Strong correlations between species richness and climate have been widely observed [7–9,13,28]. In our analyses, partial regressions indicate that the independent explanatory power of habitat heterogeneity and human activities is only ca 1/10 of those of climate, suggesting that climate is potentially the primary driver of large-scale patterns of species richness. In particular, our analysis showed that less than 4 per cent of the variation in the species richness of woody plants could be accounted for by individual variables of human activities, and less than 5–7% by the multiple models with all the human-activity variables as predictors. Similar results have been observed in Canada where the butterfly species richness is weakly correlated with human activities . Such a low explanatory power of human activities may be owing to the influence of spatial scales. It has been suggested that the effects of human activities on species richness decrease with the expansion of study area .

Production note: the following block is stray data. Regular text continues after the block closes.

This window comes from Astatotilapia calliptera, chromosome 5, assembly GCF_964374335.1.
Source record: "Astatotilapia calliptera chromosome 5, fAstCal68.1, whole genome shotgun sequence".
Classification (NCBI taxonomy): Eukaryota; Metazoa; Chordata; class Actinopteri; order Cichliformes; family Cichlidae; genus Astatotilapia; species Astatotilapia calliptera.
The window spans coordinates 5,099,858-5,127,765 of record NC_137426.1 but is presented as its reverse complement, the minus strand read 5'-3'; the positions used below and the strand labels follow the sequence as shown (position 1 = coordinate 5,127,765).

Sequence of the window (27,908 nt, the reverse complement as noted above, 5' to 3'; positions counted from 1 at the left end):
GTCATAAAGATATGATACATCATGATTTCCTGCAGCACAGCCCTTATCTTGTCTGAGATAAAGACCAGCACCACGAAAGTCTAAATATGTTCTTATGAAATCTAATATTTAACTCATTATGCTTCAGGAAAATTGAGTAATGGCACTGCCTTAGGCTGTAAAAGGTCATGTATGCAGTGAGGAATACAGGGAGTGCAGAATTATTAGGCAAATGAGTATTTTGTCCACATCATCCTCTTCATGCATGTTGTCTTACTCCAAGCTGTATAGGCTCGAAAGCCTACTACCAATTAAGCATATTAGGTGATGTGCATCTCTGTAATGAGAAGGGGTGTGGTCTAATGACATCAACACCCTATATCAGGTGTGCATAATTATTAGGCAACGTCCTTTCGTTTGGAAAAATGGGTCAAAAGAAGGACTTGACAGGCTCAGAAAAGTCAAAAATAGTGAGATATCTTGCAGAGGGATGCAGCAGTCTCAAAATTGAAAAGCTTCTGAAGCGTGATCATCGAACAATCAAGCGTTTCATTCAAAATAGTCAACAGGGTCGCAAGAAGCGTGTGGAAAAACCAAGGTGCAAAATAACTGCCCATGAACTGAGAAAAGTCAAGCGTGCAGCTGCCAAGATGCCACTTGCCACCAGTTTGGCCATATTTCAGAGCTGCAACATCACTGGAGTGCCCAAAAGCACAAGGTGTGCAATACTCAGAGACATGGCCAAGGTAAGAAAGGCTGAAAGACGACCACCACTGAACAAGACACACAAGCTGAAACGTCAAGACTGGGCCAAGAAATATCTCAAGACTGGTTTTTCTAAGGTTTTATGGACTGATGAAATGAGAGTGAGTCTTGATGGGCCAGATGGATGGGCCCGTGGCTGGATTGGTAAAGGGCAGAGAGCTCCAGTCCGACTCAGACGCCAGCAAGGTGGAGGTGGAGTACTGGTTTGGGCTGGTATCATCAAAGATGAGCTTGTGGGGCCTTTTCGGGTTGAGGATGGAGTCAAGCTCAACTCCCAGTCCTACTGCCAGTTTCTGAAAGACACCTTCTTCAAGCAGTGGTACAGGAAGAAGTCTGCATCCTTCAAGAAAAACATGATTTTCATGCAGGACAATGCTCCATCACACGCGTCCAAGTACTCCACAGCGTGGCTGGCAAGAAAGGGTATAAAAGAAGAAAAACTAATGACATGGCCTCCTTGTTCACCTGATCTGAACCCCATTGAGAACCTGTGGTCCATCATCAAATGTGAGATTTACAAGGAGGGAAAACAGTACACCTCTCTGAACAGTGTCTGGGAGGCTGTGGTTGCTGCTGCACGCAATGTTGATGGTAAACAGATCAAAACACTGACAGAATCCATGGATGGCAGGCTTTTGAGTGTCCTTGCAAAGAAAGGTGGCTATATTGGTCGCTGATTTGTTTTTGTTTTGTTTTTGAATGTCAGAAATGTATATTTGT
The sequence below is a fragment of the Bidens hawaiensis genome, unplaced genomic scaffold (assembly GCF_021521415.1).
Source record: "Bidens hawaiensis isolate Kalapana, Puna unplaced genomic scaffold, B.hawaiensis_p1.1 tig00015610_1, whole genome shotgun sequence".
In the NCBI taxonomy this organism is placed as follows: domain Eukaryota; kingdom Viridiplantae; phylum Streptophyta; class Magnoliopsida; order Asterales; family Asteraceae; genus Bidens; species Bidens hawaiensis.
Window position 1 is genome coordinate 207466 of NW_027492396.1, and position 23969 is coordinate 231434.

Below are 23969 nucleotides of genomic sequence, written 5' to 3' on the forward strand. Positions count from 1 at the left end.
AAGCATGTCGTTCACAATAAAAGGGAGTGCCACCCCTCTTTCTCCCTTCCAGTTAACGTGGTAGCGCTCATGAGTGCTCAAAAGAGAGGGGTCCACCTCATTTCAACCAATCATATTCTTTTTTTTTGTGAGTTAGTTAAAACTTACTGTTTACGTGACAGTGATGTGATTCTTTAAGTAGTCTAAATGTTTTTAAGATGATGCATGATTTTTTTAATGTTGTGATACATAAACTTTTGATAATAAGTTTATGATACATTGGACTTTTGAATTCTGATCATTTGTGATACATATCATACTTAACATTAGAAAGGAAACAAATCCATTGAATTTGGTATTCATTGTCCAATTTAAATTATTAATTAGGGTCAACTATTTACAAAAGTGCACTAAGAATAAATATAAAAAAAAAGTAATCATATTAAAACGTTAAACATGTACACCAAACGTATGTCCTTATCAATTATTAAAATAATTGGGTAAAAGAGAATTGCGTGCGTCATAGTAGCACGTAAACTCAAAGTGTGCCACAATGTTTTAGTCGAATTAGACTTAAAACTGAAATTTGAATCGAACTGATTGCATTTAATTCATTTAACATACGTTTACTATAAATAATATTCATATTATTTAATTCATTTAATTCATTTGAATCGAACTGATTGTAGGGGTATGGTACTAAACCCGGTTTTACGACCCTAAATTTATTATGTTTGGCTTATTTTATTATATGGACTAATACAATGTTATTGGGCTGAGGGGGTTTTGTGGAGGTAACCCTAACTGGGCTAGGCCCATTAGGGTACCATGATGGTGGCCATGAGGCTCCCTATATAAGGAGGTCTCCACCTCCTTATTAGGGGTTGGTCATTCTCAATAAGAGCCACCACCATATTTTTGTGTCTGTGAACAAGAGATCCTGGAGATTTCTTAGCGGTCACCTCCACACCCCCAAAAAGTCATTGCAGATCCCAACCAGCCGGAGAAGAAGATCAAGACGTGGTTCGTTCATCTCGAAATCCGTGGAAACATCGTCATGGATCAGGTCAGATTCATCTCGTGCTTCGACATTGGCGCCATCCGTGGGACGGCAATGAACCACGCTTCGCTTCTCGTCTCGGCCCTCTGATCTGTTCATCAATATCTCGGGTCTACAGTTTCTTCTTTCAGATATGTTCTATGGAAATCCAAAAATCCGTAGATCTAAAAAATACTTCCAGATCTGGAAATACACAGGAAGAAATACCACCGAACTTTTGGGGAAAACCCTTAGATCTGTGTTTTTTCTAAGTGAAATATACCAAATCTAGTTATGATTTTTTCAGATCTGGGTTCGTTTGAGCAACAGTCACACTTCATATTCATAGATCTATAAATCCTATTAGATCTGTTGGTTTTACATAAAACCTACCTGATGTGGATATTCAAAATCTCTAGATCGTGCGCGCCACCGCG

Although the multiple regressions involving all the variables of habitat heterogeneity provided considerable explanatory power (46–54%) for the spatial variation in woody species richness, the two aspects of habitat heterogeneity, i.e. topographical relief and climatic heterogeneity, contributed differently . Partial regressions indicate that local climatic heterogeneity (i.e. RMAP and RMAT) independently accounted for 31–35% of richness variation if the effects of elevational range were first controlled, whereas elevational range independently explained less than 1 per cent of richness variation when the effects of local climatic heterogeneity were first controlled. This suggests that local climatic heterogeneity has stronger explanatory power for species richness than topographic relief. Similarly, previous studies indicate that the bird richness patterns in the mountains of the western Americas primarily reflected the effects of altitudinal variation of climate .
(b) Freezing-tolerance hypothesis